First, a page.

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It was not supposed to be there, not supposed to come back. ”H er pain was now extreme Greene could hardly bear to be examined by the doctor at Addenbrooke’s where she was referred. “I couldn’t move my head or lift a kettle. ”  She was admitted to hospital for two weeks. “It was all a blur, ” she says now. “I had scans and quickly started a course of radiotherapy for the pain. ”S he was assigned an occupational therapist who reorganised her home, turning her sitting room into a cosy downstairs bedroom, and arranging for a hospital-style bed. Friends rallied round to do shopping and washing as she regained her strength. “For the first couple of years, post-diagnosis I was restricted in what I could do, ” she admits. “But  gradually you pick up life. I can’t stand for a long time or walk distances. But my prognosis is for a further five to 65 years as the cancer eats away at my bones. ” She has four-monthly CT scans and check ups with her oncologist. She adds: “I cannot control my cancer so I cannot fight it - I hate that expression. It’s not a battle the odds are stacked against me. The best I can hope for is to remain stable. ”T o that end, she was put on oral chemotherapy for four years and is now on a hormone therapy,   She stays as healthy as possible, eating healthily, and practising, and having acupuncture and reflexology sessions.

G reene knows she won’t be getting well as such but she appreciates that she has been “stable” for five years. She has lost 75 kilos in weight and four and a half inches in height as a result. “All my clothes had to be changed, ” she laughs. “I try to get the positives out of the negatives. What choice do I have? ” H er changing shape meant she also needed surgery to adjust her breasts as the reconstruction had begun to shift. “It was my ninth procedure and I wasn't keen, but I had an amazing woman surgeon who persuaded me this was the best course. “I now have scars everywhere: across my back, my reconstructed breast, my healthy breast. And thanks to the weight loss, I have wrinkles everywhere. My stomach appears to stick out, but it’s just rolls of skin. ”Greene’s initial frustration with her body didn’t last her resilient sense of optimism kicked in, with friends' support. “As I started to feel good about myself, I decided to put myself out on the dating market two years ago. I went on to a website and met someone who sounded perfect. A year older than me, he lived locally, and we met for coffee. “Of course, I told him I had bone cancer. I played it very lightly, but he was straight with me, saying I’m really sorry, I can’t deal with it. I thought, ‘oh’.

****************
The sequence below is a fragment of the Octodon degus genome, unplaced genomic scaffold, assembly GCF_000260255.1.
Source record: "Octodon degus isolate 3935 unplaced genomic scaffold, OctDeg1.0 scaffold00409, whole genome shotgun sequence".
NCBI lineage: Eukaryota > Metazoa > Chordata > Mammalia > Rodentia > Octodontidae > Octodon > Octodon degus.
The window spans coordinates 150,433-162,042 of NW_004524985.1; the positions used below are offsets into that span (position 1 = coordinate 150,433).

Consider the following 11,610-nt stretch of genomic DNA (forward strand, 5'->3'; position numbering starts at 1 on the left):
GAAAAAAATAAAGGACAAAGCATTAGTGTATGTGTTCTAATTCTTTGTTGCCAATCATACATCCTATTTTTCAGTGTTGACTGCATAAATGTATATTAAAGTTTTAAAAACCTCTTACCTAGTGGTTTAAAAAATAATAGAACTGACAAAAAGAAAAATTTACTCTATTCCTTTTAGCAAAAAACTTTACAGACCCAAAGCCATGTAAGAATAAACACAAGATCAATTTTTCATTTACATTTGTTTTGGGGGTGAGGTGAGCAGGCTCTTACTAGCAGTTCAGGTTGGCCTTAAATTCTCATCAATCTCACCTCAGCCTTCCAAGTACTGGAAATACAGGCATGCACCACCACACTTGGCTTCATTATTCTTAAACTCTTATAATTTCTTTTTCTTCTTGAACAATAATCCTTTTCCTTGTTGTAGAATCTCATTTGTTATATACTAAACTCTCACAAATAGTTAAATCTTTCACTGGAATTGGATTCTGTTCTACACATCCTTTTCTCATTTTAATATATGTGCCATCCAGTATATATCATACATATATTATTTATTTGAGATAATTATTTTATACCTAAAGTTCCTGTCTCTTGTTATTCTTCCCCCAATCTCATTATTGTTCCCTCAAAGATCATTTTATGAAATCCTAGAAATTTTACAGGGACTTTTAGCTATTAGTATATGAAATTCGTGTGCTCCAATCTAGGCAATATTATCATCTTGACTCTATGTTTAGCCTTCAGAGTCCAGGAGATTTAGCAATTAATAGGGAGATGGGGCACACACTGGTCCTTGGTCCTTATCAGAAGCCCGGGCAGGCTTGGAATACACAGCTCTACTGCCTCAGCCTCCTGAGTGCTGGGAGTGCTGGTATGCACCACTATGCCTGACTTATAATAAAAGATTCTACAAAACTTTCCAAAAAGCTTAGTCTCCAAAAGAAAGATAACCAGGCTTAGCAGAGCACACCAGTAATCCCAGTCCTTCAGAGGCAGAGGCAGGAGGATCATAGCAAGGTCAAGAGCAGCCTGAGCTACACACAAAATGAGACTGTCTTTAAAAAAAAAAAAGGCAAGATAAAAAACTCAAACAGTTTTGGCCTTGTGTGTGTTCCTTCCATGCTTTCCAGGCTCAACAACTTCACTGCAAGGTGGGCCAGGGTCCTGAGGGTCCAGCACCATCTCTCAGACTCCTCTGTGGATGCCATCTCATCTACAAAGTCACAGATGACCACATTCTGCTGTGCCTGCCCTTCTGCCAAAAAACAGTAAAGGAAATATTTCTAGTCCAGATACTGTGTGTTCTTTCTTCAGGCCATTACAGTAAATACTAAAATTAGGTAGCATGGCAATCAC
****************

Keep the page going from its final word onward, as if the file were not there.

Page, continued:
” G reene was due on another date, and decided she should be honest in advance, so her prospective partner could decide what to do. “He told me, 'I’m not very proud of myself but I can’t handle it. ’ So we called the date off. ”G reene adds: “I can’t be the only person out there of my generation in this position. I sometimes wonder, how have other people done this? My friends say, these men aren’t worth it, or don’t tell them, but I don’t feel that would be right. “A younger friend with cancer went on to a website that specialised on matching people with cancer but she reported back that none of the men seemed actually to be ill. And even if they had, I didn’t want to have  ‘cancer in common’. I just wanted to be upfront. What practical limitations would there be? I do have problems with my back. ”S he laughs and shrugs again. “I don’t want to be pitied - I don’t feel sorry for myself,  I can’t do sympathy. I can’t afford to be weak. “Yes, cancer is a responsibility, and there are times when it is too painful for words. But I don’t want someone to care for me - just to care about me. Ruth is supporting Macmillan Cancer Support’s new brand campaign,.